The NFL is a results-driven business and, at least from the outside, it appears that the walls are quickly closing in on Doug Pederson.
There were already reports about mounting frustration from Eagles ownership and that was before another paltry offensive performance from the Eagles in a 23-17 loss on Monday night football. That loss dropped them to a pathetic 3-7-1 through 12 weeks of this miserable season.
When asked on Tuesday if he had been given assurances that he’d be allowed to finish out the season, Pederson said he hadn’t heard one way or the other.
“Listen, I’ve been around this league a long time, 25 years, I believe, as a player and as a coach,” Pederson said on Tuesday afternoon. “We’re always based on and we’re evaluated on our performance. Right now, that’s obviously not my concern as far as that decision goes. That’s out of my hands. What’s in my hands and in my control is getting the team prepared and ready for Green Bay this weekend.
“I’m not going there mentally. I’m looking forward to playing again this week, getting back tomorrow with the players and getting ready for Green Bay.”
A report from the Philadelphia Inquirer surfaced last week that Eagles owner Jeffrey Lurie has been increasingly frustrated by the performance of his team. While the Eagles claim Lurie skipped the Browns game to be cautious about COVID-19 before spending Thanksgiving with his mother, the report said the growing sentiment inside the NovaCare Complex was that he skipped it out of frustration.
And it’s easy to see why Lurie would be frustrated.
This season, the Eagles and Pederson have been the opposite of what he wants. Lurie wants his team to be on the forefront offensively. He wants innovation, creativity, intelligence out of his head coach and play caller. Instead, he’s gotten utter incoherence.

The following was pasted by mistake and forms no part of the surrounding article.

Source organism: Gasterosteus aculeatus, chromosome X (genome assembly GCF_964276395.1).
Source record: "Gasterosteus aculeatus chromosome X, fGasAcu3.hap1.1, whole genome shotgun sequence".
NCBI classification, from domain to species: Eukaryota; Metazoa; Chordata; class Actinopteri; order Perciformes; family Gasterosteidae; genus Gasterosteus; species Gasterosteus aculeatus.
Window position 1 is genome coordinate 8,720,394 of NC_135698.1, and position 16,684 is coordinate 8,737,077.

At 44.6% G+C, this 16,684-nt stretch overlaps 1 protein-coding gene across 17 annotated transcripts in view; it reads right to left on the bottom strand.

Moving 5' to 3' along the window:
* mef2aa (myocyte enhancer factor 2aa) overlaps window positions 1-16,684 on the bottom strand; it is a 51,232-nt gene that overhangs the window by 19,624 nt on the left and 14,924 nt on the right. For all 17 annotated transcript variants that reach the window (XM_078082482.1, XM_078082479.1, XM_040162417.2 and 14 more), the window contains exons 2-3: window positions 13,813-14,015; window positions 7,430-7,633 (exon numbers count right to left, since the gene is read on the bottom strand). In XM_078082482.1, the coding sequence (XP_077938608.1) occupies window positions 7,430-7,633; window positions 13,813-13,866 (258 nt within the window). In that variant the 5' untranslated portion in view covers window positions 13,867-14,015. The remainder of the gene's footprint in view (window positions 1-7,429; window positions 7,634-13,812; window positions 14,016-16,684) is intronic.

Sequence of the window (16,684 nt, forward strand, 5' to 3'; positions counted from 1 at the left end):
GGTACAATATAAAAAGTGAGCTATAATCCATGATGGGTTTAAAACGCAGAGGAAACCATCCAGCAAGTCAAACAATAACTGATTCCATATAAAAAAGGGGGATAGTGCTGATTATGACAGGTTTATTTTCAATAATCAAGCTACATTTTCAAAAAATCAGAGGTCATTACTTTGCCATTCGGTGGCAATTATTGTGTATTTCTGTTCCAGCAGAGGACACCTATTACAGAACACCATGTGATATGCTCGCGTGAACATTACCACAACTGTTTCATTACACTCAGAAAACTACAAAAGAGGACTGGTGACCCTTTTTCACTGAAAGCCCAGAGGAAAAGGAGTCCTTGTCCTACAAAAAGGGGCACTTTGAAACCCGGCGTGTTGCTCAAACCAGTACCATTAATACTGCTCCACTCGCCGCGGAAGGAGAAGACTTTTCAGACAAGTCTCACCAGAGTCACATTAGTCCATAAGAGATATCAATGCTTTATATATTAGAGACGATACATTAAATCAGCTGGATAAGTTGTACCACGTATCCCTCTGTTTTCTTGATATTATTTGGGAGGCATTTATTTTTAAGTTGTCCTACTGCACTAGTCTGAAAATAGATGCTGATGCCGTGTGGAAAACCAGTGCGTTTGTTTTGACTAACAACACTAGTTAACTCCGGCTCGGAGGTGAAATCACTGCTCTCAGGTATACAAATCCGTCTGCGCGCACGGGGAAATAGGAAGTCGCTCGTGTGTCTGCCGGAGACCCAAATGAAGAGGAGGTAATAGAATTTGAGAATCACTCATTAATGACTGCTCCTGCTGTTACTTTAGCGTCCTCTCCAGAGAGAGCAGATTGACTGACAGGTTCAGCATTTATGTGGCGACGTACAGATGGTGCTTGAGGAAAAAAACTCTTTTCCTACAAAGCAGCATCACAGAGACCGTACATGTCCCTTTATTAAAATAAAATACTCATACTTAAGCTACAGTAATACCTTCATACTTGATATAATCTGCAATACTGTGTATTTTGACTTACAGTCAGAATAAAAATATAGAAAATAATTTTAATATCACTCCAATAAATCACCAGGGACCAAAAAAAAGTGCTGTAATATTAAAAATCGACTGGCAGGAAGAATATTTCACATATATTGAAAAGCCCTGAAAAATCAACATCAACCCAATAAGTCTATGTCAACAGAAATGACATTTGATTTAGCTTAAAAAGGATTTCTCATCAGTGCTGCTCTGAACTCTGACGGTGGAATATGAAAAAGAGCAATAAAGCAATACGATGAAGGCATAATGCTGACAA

“Our relationship is good,” Pederson said when asked about any mounting pressure from Lurie. “We communicate a lot throughout the week, we have our typical weekly meeting and cover a lot of ground. But that relationship is good. Listen, some of these questions might be for Mr. Lurie, obviously, but my job is to prepare the team and get ready for Green Bay.”
Of course, it’s not like firing the head coach would solve all the Eagles’ problems. You can make a very strong case it wouldn’t even solve their biggest problem. There’s a lack of talent, specifically young talent, on this roster.
But when asked about any blame the front office has taken for the results this year, Pederson said those conversations are “private” and declined to expand.
In an interview with NBC Sports Philadelphia last week, ESPN’s Louis Riddick, a former Eagles front office member, said the issues with the Eagles are much bigger than the head coach and quarterback, pointing at the recent draft record.
That might be true, but coaches typically end up on the hot seat first. Like the late Bum Phillips once said, “There’s two kinds of coaches, them that’s fired and them that’s gonna be fired.”
It’s hard to believe that less than three years after Pederson led the Eagles to their first Super Bowl victory, we’re already asking questions about his job security. But the NFL is a performance-based business and the Eagles are trending the wrong way and fast.
Subscribe to the Eagle Eye podcast: